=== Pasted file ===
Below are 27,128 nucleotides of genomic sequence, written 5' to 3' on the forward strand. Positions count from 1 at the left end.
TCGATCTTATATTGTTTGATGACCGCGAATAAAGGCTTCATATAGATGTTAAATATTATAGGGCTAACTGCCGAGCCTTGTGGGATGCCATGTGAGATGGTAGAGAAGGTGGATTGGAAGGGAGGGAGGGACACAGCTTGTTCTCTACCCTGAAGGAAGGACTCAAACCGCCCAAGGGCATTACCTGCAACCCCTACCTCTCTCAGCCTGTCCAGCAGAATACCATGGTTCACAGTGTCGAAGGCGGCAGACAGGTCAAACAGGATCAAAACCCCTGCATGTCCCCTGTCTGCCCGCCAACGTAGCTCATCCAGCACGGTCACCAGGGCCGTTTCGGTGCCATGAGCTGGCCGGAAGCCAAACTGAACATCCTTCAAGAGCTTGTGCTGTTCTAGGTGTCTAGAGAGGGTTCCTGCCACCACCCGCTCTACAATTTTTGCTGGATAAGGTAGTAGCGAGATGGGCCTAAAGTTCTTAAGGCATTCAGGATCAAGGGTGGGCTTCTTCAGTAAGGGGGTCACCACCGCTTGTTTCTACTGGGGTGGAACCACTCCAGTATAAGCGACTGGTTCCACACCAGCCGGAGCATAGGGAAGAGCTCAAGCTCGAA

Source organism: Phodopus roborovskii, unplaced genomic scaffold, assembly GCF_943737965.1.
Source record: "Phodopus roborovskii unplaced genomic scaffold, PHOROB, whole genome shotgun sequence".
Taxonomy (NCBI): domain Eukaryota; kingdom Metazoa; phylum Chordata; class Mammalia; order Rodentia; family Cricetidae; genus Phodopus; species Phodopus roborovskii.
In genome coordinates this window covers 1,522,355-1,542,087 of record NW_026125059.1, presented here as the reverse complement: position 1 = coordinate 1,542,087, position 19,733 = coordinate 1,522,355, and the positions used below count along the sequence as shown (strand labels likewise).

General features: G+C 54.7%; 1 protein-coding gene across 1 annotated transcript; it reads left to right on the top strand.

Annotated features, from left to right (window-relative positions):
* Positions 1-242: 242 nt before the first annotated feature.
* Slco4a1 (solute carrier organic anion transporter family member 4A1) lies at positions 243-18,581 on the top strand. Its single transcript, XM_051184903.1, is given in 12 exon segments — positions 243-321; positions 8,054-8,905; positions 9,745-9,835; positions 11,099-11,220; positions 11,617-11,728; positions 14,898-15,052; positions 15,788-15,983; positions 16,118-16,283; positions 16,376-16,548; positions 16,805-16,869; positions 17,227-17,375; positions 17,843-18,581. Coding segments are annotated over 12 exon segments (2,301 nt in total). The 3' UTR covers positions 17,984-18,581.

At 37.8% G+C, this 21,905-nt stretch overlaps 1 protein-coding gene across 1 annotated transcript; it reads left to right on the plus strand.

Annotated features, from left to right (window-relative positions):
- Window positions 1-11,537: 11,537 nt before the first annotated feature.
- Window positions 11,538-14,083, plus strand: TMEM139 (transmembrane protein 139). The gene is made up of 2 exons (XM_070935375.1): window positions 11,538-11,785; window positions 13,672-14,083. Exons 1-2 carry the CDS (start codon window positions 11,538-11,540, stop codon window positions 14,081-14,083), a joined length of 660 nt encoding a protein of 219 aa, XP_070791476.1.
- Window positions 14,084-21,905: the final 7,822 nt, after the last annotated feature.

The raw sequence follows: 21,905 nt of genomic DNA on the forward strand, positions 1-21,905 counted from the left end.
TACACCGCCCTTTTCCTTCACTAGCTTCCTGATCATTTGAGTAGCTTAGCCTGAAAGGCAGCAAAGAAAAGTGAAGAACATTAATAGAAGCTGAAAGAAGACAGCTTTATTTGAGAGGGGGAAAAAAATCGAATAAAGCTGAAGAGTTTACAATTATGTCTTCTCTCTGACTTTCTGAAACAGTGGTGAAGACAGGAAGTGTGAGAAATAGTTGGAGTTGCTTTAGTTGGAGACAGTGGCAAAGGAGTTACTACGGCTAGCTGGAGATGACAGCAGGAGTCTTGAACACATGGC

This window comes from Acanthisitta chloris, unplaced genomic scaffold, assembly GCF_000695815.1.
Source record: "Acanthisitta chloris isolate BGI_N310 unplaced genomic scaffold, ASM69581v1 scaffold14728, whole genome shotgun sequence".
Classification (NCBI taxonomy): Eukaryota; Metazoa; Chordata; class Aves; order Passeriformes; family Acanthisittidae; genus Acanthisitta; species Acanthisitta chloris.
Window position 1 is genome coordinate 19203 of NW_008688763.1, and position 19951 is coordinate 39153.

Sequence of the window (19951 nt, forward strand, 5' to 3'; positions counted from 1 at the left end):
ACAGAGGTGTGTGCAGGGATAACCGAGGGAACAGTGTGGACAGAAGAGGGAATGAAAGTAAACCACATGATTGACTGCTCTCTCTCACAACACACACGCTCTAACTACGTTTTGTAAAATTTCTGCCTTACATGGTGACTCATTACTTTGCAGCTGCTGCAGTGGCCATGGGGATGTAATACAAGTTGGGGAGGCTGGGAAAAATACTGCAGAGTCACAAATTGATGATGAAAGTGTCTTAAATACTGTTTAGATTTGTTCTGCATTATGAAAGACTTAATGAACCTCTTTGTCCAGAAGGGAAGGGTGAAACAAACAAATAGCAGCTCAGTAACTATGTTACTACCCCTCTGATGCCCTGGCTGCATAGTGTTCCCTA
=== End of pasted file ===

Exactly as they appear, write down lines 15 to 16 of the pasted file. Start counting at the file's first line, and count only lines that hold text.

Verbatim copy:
- Window positions 14,084-21,905: the final 7,822 nt, after the last annotated feature.

The raw sequence follows: 21,905 nt of genomic DNA on the forward strand, positions 1-21,905 counted from the left end.